Día de la Independencia de Cartagena

Columbia offers many beautiful destinations, but bring Sugar Shack will only see Santa Marta.  We originally thought about sailing her down to Cartagena, but after arriving in Santa Marta and doing a little research, we felt it’d be best to leave her in Santa Marta and take the bus into Cartagena.

Cartagena in the distance.

Cartagena in the distance.

Our twelve year wedding anniversary is November 11 which also happens to be Cartagena’s Independence Day celebration.  Seems like a perfect time to go on a new adventure, don’t you think?   Jon, Mia, and Teo on “Itchy Footdecided to come on this journey with us.

Pedro de Heredia, a Spanish Commander, founded Cartagena de Indias in 1533. Its rapid growth began after the establishment of the Viceroyalty of New Granada in 1717. The Silver Age of the city is the period between 1750 and 1808. Cartagena became the richest city of the colony at that time.

On November 11, 1811, Cartagena declared its independence from Spain amidst the Peninsular War, which became Latin American Wars of Independence.  Cartagena’s Independence is an important milestone even though the city was almost destroyed in 1815 and Columbia didn’t gain full independence for several more years.

Twenty people were took the Marsol to Cartagena which took a little over 4 hours.  It was a nice bus with reclining seats and AC and it made one stop for food and bathroom breaks.

Comfy little buses transporting us to Cartagena.

Comfy little buses transporting us to Cartagena.

We checked in to our respective hotels and set a meet up place and time.  Matt and I stayed at Casa Ebano 967 for a whopping $35 per night.  Matt is almost touching both walls under the AC unit and the bathroom wall was not much bigger.   It wasn’t big, but it was clean and safe.

Entrance to hotel, two pics of small room, street of our hotel and bathroom in our room.

Entrance to hotel, two pics of small room, street of our hotel and bathroom in our room.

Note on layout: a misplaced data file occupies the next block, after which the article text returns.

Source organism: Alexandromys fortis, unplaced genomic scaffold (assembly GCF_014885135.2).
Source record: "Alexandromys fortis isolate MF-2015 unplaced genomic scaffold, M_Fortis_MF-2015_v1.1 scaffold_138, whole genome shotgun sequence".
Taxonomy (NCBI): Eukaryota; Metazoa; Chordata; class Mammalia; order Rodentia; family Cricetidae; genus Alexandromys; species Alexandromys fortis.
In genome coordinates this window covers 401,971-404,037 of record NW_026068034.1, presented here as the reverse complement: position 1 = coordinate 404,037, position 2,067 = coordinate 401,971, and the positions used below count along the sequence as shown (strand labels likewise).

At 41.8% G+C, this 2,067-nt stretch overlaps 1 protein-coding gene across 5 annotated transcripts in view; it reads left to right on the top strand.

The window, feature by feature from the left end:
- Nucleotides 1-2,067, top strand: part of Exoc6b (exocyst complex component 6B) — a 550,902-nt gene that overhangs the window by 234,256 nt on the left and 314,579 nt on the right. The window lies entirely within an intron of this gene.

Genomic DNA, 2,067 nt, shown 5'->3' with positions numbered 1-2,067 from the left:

We walked to the Walled Colonial City or “ciudad amurallada” which consists of the historical districts of El Centro and San Diego. It is a real gem of colonial architecture, packed with churches, monasteries, plazas, palaces, and mansions with their overhanging balconies and shady patios.

The old town is surrounded by Las Murallas, the thick walls built to protect it against enemies. Construction began towards the end of the 16th century, after the attack by Francis Drake; until that time Cartagena was almost completely unprotected. The project took two centuries to complete due to repeated damage from both storms and pirate attacks. Only in 1796 was it finally finished, just 25 years before the Spaniards were eventually expelled.

Entrance to Walled City.

Entrance to Walled City.

Walled City from the parade route.

Walled City from the parade route.

The streets are lined with colorful store fronts, offices, apartments, cafes, hotels, hostels, and more.  Several have over scale wooden doors with ornate knockers or smaller doors built into them.  Some are topped with beautiful flowers crawling below their roofs, and yet others sit vacant and alone.

Pedro de Heredia was a Spanish conquistador, founder of the city of Cartagena de Indias

Pedro de Heredia was a Spanish conquistador, founder of the city of Cartagena de Indias.

University of the Arts located in the Walled City.

University of the Arts located in the Walled City.

Beautiful Colored buildings inside the old city.

Beautiful Colored buildings inside the old city.